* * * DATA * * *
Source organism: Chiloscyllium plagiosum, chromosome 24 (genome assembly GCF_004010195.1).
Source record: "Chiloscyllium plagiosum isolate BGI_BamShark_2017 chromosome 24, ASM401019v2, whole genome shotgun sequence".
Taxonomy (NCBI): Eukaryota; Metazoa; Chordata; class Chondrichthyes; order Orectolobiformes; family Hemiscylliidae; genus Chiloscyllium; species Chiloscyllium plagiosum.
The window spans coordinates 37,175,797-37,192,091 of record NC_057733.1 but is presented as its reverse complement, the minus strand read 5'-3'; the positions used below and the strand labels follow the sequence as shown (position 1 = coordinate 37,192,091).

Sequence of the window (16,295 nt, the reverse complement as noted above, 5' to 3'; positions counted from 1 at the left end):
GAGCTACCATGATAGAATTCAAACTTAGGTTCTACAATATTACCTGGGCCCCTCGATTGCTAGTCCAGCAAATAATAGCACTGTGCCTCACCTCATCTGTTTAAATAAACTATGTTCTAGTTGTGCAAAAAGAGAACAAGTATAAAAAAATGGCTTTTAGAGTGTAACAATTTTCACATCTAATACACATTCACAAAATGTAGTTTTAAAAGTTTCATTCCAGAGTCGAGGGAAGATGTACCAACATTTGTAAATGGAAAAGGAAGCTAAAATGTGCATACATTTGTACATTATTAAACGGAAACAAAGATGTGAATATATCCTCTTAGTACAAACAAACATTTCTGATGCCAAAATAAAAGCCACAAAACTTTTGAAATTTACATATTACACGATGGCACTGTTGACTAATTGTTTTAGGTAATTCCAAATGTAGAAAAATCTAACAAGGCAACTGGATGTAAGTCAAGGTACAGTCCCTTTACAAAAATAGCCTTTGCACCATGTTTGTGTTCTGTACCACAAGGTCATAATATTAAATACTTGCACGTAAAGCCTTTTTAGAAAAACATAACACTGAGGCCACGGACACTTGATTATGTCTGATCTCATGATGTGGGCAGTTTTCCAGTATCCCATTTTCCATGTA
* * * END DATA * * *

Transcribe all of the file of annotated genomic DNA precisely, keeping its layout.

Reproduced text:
Source organism: Chiloscyllium plagiosum, chromosome 24 (genome assembly GCF_004010195.1).
Source record: "Chiloscyllium plagiosum isolate BGI_BamShark_2017 chromosome 24, ASM401019v2, whole genome shotgun sequence".
Taxonomy (NCBI): Eukaryota; Metazoa; Chordata; class Chondrichthyes; order Orectolobiformes; family Hemiscylliidae; genus Chiloscyllium; species Chiloscyllium plagiosum.
The window spans coordinates 37,175,797-37,192,091 of record NC_057733.1 but is presented as its reverse complement, the minus strand read 5'-3'; the positions used below and the strand labels follow the sequence as shown (position 1 = coordinate 37,192,091).

Sequence of the window (16,295 nt, the reverse complement as noted above, 5' to 3'; positions counted from 1 at the left end):
GAGCTACCATGATAGAATTCAAACTTAGGTTCTACAATATTACCTGGGCCCCTCGATTGCTAGTCCAGCAAATAATAGCACTGTGCCTCACCTCATCTGTTTAAATAAACTATGTTCTAGTTGTGCAAAAAGAGAACAAGTATAAAAAAATGGCTTTTAGAGTGTAACAATTTTCACATCTAATACACATTCACAAAATGTAGTTTTAAAAGTTTCATTCCAGAGTCGAGGGAAGATGTACCAACATTTGTAAATGGAAAAGGAAGCTAAAATGTGCATACATTTGTACATTATTAAACGGAAACAAAGATGTGAATATATCCTCTTAGTACAAACAAACATTTCTGATGCCAAAATAAAAGCCACAAAACTTTTGAAATTTACATATTACACGATGGCACTGTTGACTAATTGTTTTAGGTAATTCCAAATGTAGAAAAATCTAACAAGGCAACTGGATGTAAGTCAAGGTACAGTCCCTTTACAAAAATAGCCTTTGCACCATGTTTGTGTTCTGTACCACAAGGTCATAATATTAAATACTTGCACGTAAAGCCTTTTTAGAAAAACATAACACTGAGGCCACGGACACTTGATTATGTCTGATCTCATGATGTGGGCAGTTTTCCAGTATCCCATTTTCCATGTA